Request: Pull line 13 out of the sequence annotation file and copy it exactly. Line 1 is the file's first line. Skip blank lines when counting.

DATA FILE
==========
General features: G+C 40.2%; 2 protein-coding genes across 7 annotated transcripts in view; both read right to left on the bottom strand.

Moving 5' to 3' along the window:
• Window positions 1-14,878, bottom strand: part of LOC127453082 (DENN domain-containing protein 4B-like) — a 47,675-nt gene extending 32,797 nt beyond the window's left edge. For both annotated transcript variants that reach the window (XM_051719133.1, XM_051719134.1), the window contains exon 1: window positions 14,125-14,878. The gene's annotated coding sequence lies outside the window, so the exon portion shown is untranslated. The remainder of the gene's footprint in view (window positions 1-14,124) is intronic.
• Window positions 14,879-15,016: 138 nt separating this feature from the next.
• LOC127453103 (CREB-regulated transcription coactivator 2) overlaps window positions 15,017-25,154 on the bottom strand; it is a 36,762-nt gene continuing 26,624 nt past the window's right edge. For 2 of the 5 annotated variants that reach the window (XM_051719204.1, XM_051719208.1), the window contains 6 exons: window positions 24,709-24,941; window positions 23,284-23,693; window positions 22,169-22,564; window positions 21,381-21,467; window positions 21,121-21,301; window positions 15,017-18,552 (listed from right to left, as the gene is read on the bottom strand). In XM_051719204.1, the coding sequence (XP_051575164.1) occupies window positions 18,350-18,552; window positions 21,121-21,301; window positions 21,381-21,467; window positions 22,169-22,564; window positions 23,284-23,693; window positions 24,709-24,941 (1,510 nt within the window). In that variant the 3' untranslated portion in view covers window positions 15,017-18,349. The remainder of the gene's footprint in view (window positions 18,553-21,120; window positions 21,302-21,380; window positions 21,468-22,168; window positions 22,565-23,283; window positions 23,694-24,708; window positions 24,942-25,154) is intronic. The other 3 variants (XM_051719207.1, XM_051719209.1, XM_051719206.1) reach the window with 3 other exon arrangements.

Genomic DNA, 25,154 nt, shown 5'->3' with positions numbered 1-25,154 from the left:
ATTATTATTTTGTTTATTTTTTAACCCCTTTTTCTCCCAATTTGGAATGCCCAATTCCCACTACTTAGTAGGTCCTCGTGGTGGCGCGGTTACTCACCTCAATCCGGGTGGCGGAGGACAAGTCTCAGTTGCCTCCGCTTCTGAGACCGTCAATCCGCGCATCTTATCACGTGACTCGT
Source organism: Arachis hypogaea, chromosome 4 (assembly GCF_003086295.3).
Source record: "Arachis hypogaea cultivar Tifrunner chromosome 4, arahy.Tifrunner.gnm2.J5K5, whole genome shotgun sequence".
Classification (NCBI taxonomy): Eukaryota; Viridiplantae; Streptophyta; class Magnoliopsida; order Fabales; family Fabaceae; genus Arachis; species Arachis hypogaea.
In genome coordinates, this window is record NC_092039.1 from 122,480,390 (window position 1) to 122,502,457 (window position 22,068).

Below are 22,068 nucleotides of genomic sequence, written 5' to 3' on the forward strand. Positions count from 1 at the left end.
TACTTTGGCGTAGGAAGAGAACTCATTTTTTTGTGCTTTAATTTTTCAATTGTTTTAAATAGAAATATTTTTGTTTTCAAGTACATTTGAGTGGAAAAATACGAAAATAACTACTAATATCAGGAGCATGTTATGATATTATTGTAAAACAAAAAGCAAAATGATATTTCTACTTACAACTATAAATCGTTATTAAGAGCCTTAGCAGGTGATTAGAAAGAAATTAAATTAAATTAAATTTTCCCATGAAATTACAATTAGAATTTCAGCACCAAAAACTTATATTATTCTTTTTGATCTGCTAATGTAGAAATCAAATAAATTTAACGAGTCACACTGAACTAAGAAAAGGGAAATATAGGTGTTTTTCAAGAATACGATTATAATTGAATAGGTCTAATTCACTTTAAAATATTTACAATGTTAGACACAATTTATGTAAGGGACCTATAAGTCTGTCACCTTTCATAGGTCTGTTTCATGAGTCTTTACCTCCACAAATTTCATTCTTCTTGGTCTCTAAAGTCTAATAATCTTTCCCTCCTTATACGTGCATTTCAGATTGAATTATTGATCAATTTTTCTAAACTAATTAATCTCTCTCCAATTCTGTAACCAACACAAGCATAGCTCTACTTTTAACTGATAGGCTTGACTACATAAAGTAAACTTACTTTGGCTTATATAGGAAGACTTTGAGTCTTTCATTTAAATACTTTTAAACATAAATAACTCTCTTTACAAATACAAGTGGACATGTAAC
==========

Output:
TACTTTGGCGTAGGAAGAGAACTCATTTTTTTGTGCTTTAATTTTTCAATTGTTTTAAATAGAAATATTTTTGTTTTCAAGTACATTTGAGTGGAAAAATACGAAAATAACTACTAATATCAGGAGCATGTTATGATATTATTGTAAAACAAAAAGCAAAATGATATTTCTACTTACAACTATAAATCGTTATTAAGAGCCTTAGCAGGTGATTAGAAAGAAATTAAATTAAATTAAATTTTCCCATGAAATTACAATTAGAATTTCAGCACCAAAAACTTATATTATTCTTTTTGATCTGCTAATGTAGAAATCAAATAAATTTAACGAGTCACACTGAACTAAGAAAAGGGAAATATAGGTGTTTTTCAAGAATACGATTATAATTGAATAGGTCTAATTCACTTTAAAATATTTACAATGTTAGACACAATTTATGTAAGGGACCTATAAGTCTGTCACCTTTCATAGGTCTGTTTCATGAGTCTTTACCTCCACAAATTTCATTCTTCTTGGTCTCTAAAGTCTAATAATCTTTCCCTCCTTATACGTGCATTTCAGATTGAATTATTGATCAATTTTTCTAAACTAATTAATCTCTCTCCAATTCTGTAACCAACACAAGCATAGCTCTACTTTTAACTGATAGGCTTGACTACATAAAGTAAACTTACTTTGGCTTATATAGGAAGACTTTGAGTCTTTCATTTAAATACTTTTAAACATAAATAACTCTCTTTACAAATACAAGTGGACATGTAAC